Study: To improve brain health you need BOTH aerobic and cognitive exercise
Mental, physical exercises produce distinct brain benefits (Science Daily):
“Cognitive brain training improves executive function whereas aerobic activity improves memory, according to new Center for BrainHealth research at The University of Texas at Dallas…healthy adults who participated in cognitive training demonstrated positive changes in executive brain function as well as a 7.9 percent increase in global brain flow compared to study counterparts who participated in an aerobic exercise program. The aerobic exercise group showed increases in immediate and delayed memory performance that were not seen in the cognitive training group.
“Most people tell me that they want a better memory and notice memory changes as they get older,” said Dr. Mark D’Esposito…“While memory is important, executive functions such as decision-making and the ability to synthesize information are equally, if not more so, but we often take them for granted. The takeaway: Aerobic activity and reasoning training are both valuable tools that give your brain a boost in different ways.”
Study: Distinct Brain and Behavioral Benefits from Cognitive vs. Physical Training: A Randomized Trial in Aging Adults (Frontiers in Human Neuroscience)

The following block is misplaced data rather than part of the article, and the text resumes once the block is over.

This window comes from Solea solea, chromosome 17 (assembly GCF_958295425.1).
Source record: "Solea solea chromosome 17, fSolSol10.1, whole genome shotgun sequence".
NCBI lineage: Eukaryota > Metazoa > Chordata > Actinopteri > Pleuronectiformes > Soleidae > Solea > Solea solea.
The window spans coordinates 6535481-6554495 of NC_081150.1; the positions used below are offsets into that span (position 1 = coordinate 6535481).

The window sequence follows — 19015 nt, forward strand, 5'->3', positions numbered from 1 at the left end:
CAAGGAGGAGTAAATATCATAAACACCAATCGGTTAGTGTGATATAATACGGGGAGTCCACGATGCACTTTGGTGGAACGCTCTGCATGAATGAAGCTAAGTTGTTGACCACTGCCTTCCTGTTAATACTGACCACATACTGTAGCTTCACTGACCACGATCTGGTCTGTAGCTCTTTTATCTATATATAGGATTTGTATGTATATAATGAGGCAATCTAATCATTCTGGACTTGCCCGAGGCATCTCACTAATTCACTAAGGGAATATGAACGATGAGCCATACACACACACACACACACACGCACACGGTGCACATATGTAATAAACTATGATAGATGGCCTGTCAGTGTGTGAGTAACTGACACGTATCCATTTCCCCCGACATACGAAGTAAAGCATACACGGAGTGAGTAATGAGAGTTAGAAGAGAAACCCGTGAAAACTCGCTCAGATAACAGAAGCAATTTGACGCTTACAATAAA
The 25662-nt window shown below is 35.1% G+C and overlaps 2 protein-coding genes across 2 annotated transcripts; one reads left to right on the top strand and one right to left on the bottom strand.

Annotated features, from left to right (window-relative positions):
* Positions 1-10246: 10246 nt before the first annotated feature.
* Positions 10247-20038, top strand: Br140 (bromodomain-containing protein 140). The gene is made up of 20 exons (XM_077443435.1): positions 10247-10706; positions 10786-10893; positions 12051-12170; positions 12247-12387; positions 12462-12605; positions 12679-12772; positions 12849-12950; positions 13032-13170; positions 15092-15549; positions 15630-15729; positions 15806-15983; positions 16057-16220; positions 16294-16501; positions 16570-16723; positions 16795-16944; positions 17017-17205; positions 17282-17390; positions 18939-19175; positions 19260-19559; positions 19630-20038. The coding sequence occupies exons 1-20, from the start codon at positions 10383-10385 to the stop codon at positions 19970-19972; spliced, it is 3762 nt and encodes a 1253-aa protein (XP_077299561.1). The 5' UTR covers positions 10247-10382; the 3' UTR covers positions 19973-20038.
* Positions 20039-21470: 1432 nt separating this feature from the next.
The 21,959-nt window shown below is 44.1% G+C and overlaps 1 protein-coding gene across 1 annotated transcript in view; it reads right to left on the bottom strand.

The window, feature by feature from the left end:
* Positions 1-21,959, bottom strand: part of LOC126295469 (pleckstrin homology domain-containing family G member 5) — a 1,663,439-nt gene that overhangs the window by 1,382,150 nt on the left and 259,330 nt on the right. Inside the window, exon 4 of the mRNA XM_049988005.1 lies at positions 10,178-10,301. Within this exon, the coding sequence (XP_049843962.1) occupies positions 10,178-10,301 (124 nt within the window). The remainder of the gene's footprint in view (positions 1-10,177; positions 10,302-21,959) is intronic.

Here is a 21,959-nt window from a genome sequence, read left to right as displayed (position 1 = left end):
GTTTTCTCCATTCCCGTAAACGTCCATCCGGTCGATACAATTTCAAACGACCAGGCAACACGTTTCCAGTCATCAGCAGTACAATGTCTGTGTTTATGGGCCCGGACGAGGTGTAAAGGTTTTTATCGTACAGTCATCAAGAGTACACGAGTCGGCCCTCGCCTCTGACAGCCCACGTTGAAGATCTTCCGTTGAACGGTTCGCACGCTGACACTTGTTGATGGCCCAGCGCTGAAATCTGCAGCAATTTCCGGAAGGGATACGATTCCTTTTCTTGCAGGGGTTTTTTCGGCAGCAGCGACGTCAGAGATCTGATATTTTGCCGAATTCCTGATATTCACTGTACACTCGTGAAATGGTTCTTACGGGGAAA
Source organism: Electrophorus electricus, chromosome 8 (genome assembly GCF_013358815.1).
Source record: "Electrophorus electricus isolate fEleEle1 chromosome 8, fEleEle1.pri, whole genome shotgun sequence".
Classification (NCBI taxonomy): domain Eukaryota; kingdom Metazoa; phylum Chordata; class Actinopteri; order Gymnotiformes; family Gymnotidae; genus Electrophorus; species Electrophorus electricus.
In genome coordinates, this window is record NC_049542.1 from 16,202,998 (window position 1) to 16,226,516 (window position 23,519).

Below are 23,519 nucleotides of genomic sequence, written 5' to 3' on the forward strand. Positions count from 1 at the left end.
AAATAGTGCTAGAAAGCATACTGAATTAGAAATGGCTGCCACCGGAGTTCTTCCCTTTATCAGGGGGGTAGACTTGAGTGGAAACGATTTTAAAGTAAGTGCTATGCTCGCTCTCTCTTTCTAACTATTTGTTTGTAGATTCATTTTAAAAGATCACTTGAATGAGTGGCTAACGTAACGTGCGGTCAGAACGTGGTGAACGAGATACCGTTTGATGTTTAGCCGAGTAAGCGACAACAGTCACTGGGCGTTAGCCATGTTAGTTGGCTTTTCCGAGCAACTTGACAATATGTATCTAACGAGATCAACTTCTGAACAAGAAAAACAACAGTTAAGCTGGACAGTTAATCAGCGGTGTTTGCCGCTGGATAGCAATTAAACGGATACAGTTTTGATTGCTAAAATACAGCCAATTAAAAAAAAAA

- Abstract: Insidious declines in normal aging are well-established. Emerging evidence suggests that non-pharmacological interventions, specifically cognitive and physical training, may counter diminishing age-related cognitive and brain functions. This randomized trial compared effects of two training protocols: cognitive training (CT) vs. physical training (PT) on cognition and brain function in adults 56–75 years. Sedentary participants (N = 36) were randomized to either CT or PT group for 3 h/week over 12 weeks. They were assessed at baseline‑, mid‑, and post-training using neurocognitive, MRI, and physiological measures. The CT group improved on executive function whereas PT group’s memory was enhanced…The preliminary evidence indicates that increased cognitive and physical activity improves brain health in distinct ways. Reasoning training enhanced frontal networks shown to be integral to top-down cognitive control and brain resilience…Exercise did not improve cerebrovascular response, although CBF increased in hippocampi of those with memory gains. Distinct benefits incentivize testing effectiveness of combined protocols to strengthen brain health.
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